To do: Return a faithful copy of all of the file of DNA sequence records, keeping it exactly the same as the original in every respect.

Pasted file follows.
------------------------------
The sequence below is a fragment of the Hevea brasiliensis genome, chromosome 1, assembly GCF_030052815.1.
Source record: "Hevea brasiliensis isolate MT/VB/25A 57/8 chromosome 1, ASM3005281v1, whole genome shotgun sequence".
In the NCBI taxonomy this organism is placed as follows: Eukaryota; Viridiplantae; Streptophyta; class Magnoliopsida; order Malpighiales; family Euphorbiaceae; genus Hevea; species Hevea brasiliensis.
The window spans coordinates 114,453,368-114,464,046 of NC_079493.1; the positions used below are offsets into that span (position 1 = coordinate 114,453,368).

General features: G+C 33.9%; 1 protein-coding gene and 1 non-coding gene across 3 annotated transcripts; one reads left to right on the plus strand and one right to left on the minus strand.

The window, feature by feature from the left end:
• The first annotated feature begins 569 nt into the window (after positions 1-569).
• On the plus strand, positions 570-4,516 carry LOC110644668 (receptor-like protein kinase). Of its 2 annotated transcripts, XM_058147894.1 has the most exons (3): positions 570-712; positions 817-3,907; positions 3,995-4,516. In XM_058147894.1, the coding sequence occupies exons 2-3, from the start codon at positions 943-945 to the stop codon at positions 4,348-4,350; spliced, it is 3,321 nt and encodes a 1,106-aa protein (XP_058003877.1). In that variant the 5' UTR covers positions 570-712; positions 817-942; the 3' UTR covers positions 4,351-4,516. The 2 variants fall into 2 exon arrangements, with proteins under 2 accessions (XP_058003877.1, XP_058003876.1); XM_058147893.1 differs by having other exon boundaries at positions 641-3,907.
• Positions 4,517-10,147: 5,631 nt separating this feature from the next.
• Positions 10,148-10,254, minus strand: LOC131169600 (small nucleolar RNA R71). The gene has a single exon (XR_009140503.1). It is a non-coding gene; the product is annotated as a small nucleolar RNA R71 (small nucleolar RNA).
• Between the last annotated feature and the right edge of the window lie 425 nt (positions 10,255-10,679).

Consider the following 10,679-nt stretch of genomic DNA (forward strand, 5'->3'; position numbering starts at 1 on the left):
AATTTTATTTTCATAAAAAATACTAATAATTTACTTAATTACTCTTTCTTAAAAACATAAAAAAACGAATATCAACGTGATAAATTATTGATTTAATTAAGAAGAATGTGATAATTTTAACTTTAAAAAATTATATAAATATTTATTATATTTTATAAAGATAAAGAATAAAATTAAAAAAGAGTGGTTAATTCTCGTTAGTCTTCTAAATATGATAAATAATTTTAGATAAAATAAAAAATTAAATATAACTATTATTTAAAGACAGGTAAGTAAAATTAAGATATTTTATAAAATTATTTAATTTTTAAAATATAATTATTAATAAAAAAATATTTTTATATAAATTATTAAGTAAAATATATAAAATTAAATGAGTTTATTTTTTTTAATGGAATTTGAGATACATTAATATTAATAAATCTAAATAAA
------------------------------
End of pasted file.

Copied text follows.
The sequence below is a fragment of the Hevea brasiliensis genome, chromosome 1, assembly GCF_030052815.1.
Source record: "Hevea brasiliensis isolate MT/VB/25A 57/8 chromosome 1, ASM3005281v1, whole genome shotgun sequence".
In the NCBI taxonomy this organism is placed as follows: Eukaryota; Viridiplantae; Streptophyta; class Magnoliopsida; order Malpighiales; family Euphorbiaceae; genus Hevea; species Hevea brasiliensis.
The window spans coordinates 114,453,368-114,464,046 of NC_079493.1; the positions used below are offsets into that span (position 1 = coordinate 114,453,368).

General features: G+C 33.9%; 1 protein-coding gene and 1 non-coding gene across 3 annotated transcripts; one reads left to right on the plus strand and one right to left on the minus strand.

The window, feature by feature from the left end:
• The first annotated feature begins 569 nt into the window (after positions 1-569).
• On the plus strand, positions 570-4,516 carry LOC110644668 (receptor-like protein kinase). Of its 2 annotated transcripts, XM_058147894.1 has the most exons (3): positions 570-712; positions 817-3,907; positions 3,995-4,516. In XM_058147894.1, the coding sequence occupies exons 2-3, from the start codon at positions 943-945 to the stop codon at positions 4,348-4,350; spliced, it is 3,321 nt and encodes a 1,106-aa protein (XP_058003877.1). In that variant the 5' UTR covers positions 570-712; positions 817-942; the 3' UTR covers positions 4,351-4,516. The 2 variants fall into 2 exon arrangements, with proteins under 2 accessions (XP_058003877.1, XP_058003876.1); XM_058147893.1 differs by having other exon boundaries at positions 641-3,907.
• Positions 4,517-10,147: 5,631 nt separating this feature from the next.
• Positions 10,148-10,254, minus strand: LOC131169600 (small nucleolar RNA R71). The gene has a single exon (XR_009140503.1). It is a non-coding gene; the product is annotated as a small nucleolar RNA R71 (small nucleolar RNA).
• Between the last annotated feature and the right edge of the window lie 425 nt (positions 10,255-10,679).

Consider the following 10,679-nt stretch of genomic DNA (forward strand, 5'->3'; position numbering starts at 1 on the left):
AATTTTATTTTCATAAAAAATACTAATAATTTACTTAATTACTCTTTCTTAAAAACATAAAAAAACGAATATCAACGTGATAAATTATTGATTTAATTAAGAAGAATGTGATAATTTTAACTTTAAAAAATTATATAAATATTTATTATATTTTATAAAGATAAAGAATAAAATTAAAAAAGAGTGGTTAATTCTCGTTAGTCTTCTAAATATGATAAATAATTTTAGATAAAATAAAAAATTAAATATAACTATTATTTAAAGACAGGTAAGTAAAATTAAGATATTTTATAAAATTATTTAATTTTTAAAATATAATTATTAATAAAAAAATATTTTTATATAAATTATTAAGTAAAATATATAAAATTAAATGAGTTTATTTTTTTTAATGGAATTTGAGATACATTAATATTAATAAATCTAAATAAA